Instagram and the Artist

by Jessi Bee, correspondent There’s something peaceful about walking into an art gallery. People grow quiet, become almost reverent, in the presence of great art. It is sacred. As Thin Space, Moody’s art and theology journal,

The Octopus Eats its Own Leg

by Wesley Kirk, correspondent “The Octopus Eats Its Own Leg” is an exhibit on display at the Museum of Contemporary Arts, Chicago through September 24th. It comprises the work of artist Takashi Murakami and speaks powerfully

Dungeons, Dragons, and Dryer

Despite strong resistance form the Christian community in the past, Dungeons and Dragons has become more popular than ever. Thanks in part to a cameo on the critically acclaimed Netflix show “Stranger Things,” this game has found a home on Moody’s campus.

Artistry and Imagination

by Sierra Clanton, guest columnist When an artist creates, the choice to convey one message is subconsciously the choice to leave the inverse out. Thus, rather than being fully freeing, artistry might be poignant, declarative,

Chalk for Life

by Bethany Paulsen, art and culture editor While most students spend their Saturday morning in bed or lounging around in PJ’s, a few artists will hit the streets with a box of chalk and a little

Doctrine and Devotion: Chicago Art Institute

by Elizabeth Blackman, correspondent The Art Institute of Chicago recently announced the opening of their new exhibit, “Doctrine and Devotion: Art of the Religious Order in the Spanish Andes,” courtesy of the Thoma art collection. This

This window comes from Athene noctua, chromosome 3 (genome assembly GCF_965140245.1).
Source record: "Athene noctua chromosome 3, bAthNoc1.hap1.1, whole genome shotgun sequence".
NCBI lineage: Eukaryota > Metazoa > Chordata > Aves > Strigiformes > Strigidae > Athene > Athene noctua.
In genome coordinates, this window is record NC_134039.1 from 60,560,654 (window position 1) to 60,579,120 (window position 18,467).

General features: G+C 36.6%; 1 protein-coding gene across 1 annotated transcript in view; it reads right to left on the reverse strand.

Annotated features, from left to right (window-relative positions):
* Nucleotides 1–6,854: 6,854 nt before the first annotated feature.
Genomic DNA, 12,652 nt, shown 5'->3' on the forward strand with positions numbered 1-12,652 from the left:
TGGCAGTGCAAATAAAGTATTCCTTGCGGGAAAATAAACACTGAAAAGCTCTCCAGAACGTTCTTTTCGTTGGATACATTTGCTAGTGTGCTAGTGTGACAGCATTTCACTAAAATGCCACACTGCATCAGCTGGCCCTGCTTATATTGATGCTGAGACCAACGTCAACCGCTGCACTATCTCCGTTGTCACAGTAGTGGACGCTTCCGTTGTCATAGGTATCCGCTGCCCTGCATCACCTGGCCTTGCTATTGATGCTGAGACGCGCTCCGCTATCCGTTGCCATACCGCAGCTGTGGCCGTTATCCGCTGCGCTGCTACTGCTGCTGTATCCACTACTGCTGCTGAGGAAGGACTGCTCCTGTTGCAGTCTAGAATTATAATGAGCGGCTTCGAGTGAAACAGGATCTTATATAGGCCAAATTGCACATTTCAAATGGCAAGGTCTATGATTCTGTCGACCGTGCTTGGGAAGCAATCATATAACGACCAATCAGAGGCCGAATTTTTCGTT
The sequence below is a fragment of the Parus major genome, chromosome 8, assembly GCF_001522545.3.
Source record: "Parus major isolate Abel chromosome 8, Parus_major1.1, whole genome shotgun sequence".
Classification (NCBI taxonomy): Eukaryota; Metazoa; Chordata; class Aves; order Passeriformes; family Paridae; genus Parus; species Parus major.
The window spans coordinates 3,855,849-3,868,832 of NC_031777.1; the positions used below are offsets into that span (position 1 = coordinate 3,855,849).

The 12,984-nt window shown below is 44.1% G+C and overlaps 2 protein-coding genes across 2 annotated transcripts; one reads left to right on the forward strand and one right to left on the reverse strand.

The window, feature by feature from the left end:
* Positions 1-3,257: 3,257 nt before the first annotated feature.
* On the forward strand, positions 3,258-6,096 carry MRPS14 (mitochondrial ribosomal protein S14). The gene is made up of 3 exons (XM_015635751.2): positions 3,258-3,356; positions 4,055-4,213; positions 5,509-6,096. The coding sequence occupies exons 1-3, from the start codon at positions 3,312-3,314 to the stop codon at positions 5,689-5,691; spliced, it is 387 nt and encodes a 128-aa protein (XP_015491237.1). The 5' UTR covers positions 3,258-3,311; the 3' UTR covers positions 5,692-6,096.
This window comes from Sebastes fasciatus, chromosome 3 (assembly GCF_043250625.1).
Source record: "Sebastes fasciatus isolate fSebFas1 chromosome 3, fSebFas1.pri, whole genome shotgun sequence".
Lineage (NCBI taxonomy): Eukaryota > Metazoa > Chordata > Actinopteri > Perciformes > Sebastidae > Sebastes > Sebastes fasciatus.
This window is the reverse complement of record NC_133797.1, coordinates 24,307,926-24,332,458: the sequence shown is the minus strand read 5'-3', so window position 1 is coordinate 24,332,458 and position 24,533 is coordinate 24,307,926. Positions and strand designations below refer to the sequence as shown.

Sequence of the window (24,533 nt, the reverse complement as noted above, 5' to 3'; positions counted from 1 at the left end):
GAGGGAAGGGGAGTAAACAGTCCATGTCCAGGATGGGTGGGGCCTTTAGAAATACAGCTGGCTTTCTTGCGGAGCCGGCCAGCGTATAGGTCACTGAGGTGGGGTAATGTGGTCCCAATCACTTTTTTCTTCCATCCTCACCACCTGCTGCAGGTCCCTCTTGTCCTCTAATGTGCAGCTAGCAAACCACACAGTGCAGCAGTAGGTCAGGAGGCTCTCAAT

Art for the Homeless

by Bry Moroz, correspondent The Weinberg/Newton Gallery’s current exhibit, House, doesn’t look like much of an exhibit at all. The white walls are completely bare save for a framed lease and a set of keys. At

Moody’s Shadowbox

by Brennen Daniels, correspondent Shadow Box is a new dramatic arts student group founded by Bethany Paulsen, junior theology major, “to create community, opportunity, and growth for the whole of the student body.” Paulsen said the group

How to See Hamilton for $10

A digital lottery for the Award-Winning Show Hamilton allows forty-four people each performance to watch the show for only $10. The musical, based on life of Alexander Hamilton, has been a success across all age groups.

An Attitude of Gratitude

by Andrew Cullen, art & culture editor Let’s face it: This is an odd time of the year. While Thanksgiving and Christmas beckon us to be joyful, thankful and generous, the New Year lurks around

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